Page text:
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Stair steppers use vertical distance to track flights completed.
As with most cardio machines, stair steppers provide a collection of data about your workout that you can use to track intensity, volume and progress. Some models provide the total number of floors, or flights, you have traveled. Although a fun and original way to gauge the intensity and progression of your workouts, the lack of an industry standard to calculate this statistic and the fact that some steppers don't provide it at all, leaves you with data that, although interesting, is not all that useful for comparing workouts.
It's Not What You Might Think
A stair stepper cannot calculate the number of flights solely based on the number of steps you take. Unlike a step mill, a stair stepper does not have a set step with a predetermined height. Depending on the specific model, a stair stepper machine allows for a step between one and 14 inches. One user might take smaller steps, while another user takes much longer steps. If the machine simply calculated one flight to equal 20 steps, users with long steps would travel much farther to complete one flight than those with shorter strides.
Flights Measured by Feet
Stair stepper machines typically calculate a flight by the distance traveled, with one flight equaling 10 to 12 vertical feet. One exercise equipment brand calculates a floor to be about 10 vertical feet, which is approximately equal to running 100 feet on level land. Every 10 vertical feet of distance you cover, the machine adds another flight to your stats.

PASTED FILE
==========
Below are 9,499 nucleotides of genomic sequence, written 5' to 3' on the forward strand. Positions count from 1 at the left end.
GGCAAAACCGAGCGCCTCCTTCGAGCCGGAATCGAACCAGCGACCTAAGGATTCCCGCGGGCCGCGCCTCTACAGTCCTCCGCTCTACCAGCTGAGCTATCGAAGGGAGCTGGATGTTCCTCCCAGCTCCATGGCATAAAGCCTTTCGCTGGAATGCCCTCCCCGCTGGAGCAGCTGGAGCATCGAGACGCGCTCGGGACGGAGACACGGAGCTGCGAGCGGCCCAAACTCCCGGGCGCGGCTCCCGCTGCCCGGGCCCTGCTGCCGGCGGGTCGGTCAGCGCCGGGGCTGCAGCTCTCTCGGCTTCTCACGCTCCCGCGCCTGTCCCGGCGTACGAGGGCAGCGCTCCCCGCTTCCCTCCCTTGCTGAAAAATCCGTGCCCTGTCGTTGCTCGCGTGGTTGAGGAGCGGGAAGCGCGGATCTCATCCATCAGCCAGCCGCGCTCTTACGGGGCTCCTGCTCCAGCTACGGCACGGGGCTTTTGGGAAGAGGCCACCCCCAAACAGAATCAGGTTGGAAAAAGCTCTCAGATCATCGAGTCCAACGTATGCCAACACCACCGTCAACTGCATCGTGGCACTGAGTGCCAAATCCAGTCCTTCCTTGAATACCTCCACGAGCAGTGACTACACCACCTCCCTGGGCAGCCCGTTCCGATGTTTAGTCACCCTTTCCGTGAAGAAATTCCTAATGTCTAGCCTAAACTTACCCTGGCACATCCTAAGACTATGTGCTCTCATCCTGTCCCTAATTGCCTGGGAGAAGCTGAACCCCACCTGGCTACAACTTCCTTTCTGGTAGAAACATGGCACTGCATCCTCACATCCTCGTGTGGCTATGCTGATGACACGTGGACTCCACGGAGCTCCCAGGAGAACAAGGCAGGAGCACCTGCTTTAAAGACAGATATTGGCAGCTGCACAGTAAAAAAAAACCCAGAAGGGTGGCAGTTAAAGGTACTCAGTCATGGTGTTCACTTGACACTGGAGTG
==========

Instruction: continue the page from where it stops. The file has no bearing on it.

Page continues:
Using the Same Machine
Not all equipment manufacturers provide the method they use to calculate a flight. One brand may calculate it slightly differently than another. For example, one brand my equate a flight with 12 vertical feet, while another may equate a flight to 10 vertical feet. Do not use total floors completed as the sole method for comparing two workouts on two different machines, as this may not be a fair comparison. However, if you always use the same machine, how the calculation is made is not relevant. It's only important that the measurement is calculated the same every time. As long as you use the same machine, you can use the total flight data as a way to track your progress across workouts.
Something to Consider
Not all stair steppers provide the number of floors traveled, but they do provide other information such as total steps, stride length, elapsed time and vertical feet traveled. In this case, you would need to use other data to track your workouts. Total distance traveled, total steps and elapsed time should be relatively consistent calculations across machines, offering you multiple ways to compare workouts and track your progress.